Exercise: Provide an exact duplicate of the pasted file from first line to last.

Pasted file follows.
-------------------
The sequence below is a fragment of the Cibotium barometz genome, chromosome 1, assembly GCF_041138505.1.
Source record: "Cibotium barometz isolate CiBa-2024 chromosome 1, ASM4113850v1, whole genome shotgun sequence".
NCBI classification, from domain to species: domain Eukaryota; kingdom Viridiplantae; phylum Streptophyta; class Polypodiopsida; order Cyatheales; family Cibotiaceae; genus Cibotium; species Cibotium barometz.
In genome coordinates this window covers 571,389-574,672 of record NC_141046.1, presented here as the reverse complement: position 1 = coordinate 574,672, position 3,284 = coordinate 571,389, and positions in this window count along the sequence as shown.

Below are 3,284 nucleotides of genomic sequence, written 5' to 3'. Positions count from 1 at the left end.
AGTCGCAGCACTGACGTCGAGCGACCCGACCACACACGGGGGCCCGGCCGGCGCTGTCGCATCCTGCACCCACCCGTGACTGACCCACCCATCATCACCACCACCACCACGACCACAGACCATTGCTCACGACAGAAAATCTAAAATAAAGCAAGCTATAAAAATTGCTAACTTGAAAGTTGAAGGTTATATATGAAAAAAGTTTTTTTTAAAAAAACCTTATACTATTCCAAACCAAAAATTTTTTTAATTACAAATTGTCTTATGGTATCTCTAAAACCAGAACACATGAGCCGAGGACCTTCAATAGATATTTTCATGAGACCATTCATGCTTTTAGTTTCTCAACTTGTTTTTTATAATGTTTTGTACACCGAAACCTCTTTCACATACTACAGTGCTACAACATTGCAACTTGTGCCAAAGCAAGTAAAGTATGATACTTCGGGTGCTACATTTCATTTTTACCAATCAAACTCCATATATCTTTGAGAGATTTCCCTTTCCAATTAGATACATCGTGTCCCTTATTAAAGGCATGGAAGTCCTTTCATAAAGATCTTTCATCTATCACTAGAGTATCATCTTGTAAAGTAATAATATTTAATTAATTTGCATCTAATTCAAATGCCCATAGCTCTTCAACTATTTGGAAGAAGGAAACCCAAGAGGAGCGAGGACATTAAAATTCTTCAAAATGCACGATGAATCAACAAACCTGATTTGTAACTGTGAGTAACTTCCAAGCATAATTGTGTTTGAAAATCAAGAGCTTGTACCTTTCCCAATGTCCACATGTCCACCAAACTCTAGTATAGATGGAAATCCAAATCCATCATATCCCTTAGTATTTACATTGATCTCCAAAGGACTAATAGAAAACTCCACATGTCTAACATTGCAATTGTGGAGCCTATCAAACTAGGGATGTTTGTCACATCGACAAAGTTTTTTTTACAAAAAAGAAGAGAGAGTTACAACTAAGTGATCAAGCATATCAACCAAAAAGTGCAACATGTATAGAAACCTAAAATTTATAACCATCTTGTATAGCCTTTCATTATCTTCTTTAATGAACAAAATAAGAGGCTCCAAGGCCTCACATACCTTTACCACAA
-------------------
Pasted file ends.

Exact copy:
The sequence below is a fragment of the Cibotium barometz genome, chromosome 1, assembly GCF_041138505.1.
Source record: "Cibotium barometz isolate CiBa-2024 chromosome 1, ASM4113850v1, whole genome shotgun sequence".
NCBI classification, from domain to species: domain Eukaryota; kingdom Viridiplantae; phylum Streptophyta; class Polypodiopsida; order Cyatheales; family Cibotiaceae; genus Cibotium; species Cibotium barometz.
In genome coordinates this window covers 571,389-574,672 of record NC_141046.1, presented here as the reverse complement: position 1 = coordinate 574,672, position 3,284 = coordinate 571,389, and positions in this window count along the sequence as shown.

Below are 3,284 nucleotides of genomic sequence, written 5' to 3'. Positions count from 1 at the left end.
AGTCGCAGCACTGACGTCGAGCGACCCGACCACACACGGGGGCCCGGCCGGCGCTGTCGCATCCTGCACCCACCCGTGACTGACCCACCCATCATCACCACCACCACCACGACCACAGACCATTGCTCACGACAGAAAATCTAAAATAAAGCAAGCTATAAAAATTGCTAACTTGAAAGTTGAAGGTTATATATGAAAAAAGTTTTTTTTAAAAAAACCTTATACTATTCCAAACCAAAAATTTTTTTAATTACAAATTGTCTTATGGTATCTCTAAAACCAGAACACATGAGCCGAGGACCTTCAATAGATATTTTCATGAGACCATTCATGCTTTTAGTTTCTCAACTTGTTTTTTATAATGTTTTGTACACCGAAACCTCTTTCACATACTACAGTGCTACAACATTGCAACTTGTGCCAAAGCAAGTAAAGTATGATACTTCGGGTGCTACATTTCATTTTTACCAATCAAACTCCATATATCTTTGAGAGATTTCCCTTTCCAATTAGATACATCGTGTCCCTTATTAAAGGCATGGAAGTCCTTTCATAAAGATCTTTCATCTATCACTAGAGTATCATCTTGTAAAGTAATAATATTTAATTAATTTGCATCTAATTCAAATGCCCATAGCTCTTCAACTATTTGGAAGAAGGAAACCCAAGAGGAGCGAGGACATTAAAATTCTTCAAAATGCACGATGAATCAACAAACCTGATTTGTAACTGTGAGTAACTTCCAAGCATAATTGTGTTTGAAAATCAAGAGCTTGTACCTTTCCCAATGTCCACATGTCCACCAAACTCTAGTATAGATGGAAATCCAAATCCATCATATCCCTTAGTATTTACATTGATCTCCAAAGGACTAATAGAAAACTCCACATGTCTAACATTGCAATTGTGGAGCCTATCAAACTAGGGATGTTTGTCACATCGACAAAGTTTTTTTTACAAAAAAGAAGAGAGAGTTACAACTAAGTGATCAAGCATATCAACCAAAAAGTGCAACATGTATAGAAACCTAAAATTTATAACCATCTTGTATAGCCTTTCATTATCTTCTTTAATGAACAAAATAAGAGGCTCCAAGGCCTCACATACCTTTACCACAA